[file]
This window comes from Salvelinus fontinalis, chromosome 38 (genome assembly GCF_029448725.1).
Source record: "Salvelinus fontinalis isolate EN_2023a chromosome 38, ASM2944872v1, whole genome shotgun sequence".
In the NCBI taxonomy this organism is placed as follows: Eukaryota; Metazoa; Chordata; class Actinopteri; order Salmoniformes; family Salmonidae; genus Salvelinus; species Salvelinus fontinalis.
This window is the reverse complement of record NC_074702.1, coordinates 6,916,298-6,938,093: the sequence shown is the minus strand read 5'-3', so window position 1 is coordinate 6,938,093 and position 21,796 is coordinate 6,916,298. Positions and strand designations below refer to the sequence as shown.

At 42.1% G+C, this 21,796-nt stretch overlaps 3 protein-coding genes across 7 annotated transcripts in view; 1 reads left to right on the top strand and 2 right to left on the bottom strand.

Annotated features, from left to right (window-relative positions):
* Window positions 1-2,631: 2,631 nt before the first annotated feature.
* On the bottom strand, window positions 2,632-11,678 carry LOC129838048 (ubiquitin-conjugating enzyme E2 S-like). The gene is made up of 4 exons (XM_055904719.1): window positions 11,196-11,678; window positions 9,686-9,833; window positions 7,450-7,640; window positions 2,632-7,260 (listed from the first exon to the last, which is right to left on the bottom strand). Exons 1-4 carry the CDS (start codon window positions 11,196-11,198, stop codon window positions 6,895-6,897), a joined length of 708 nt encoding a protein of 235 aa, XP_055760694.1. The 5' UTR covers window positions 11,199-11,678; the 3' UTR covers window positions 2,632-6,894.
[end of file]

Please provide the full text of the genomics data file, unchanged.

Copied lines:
This window comes from Salvelinus fontinalis, chromosome 38 (genome assembly GCF_029448725.1).
Source record: "Salvelinus fontinalis isolate EN_2023a chromosome 38, ASM2944872v1, whole genome shotgun sequence".
In the NCBI taxonomy this organism is placed as follows: Eukaryota; Metazoa; Chordata; class Actinopteri; order Salmoniformes; family Salmonidae; genus Salvelinus; species Salvelinus fontinalis.
This window is the reverse complement of record NC_074702.1, coordinates 6,916,298-6,938,093: the sequence shown is the minus strand read 5'-3', so window position 1 is coordinate 6,938,093 and position 21,796 is coordinate 6,916,298. Positions and strand designations below refer to the sequence as shown.

At 42.1% G+C, this 21,796-nt stretch overlaps 3 protein-coding genes across 7 annotated transcripts in view; 1 reads left to right on the top strand and 2 right to left on the bottom strand.

Annotated features, from left to right (window-relative positions):
* Window positions 1-2,631: 2,631 nt before the first annotated feature.
* On the bottom strand, window positions 2,632-11,678 carry LOC129838048 (ubiquitin-conjugating enzyme E2 S-like). The gene is made up of 4 exons (XM_055904719.1): window positions 11,196-11,678; window positions 9,686-9,833; window positions 7,450-7,640; window positions 2,632-7,260 (listed from the first exon to the last, which is right to left on the bottom strand). Exons 1-4 carry the CDS (start codon window positions 11,196-11,198, stop codon window positions 6,895-6,897), a joined length of 708 nt encoding a protein of 235 aa, XP_055760694.1. The 5' UTR covers window positions 11,199-11,678; the 3' UTR covers window positions 2,632-6,894.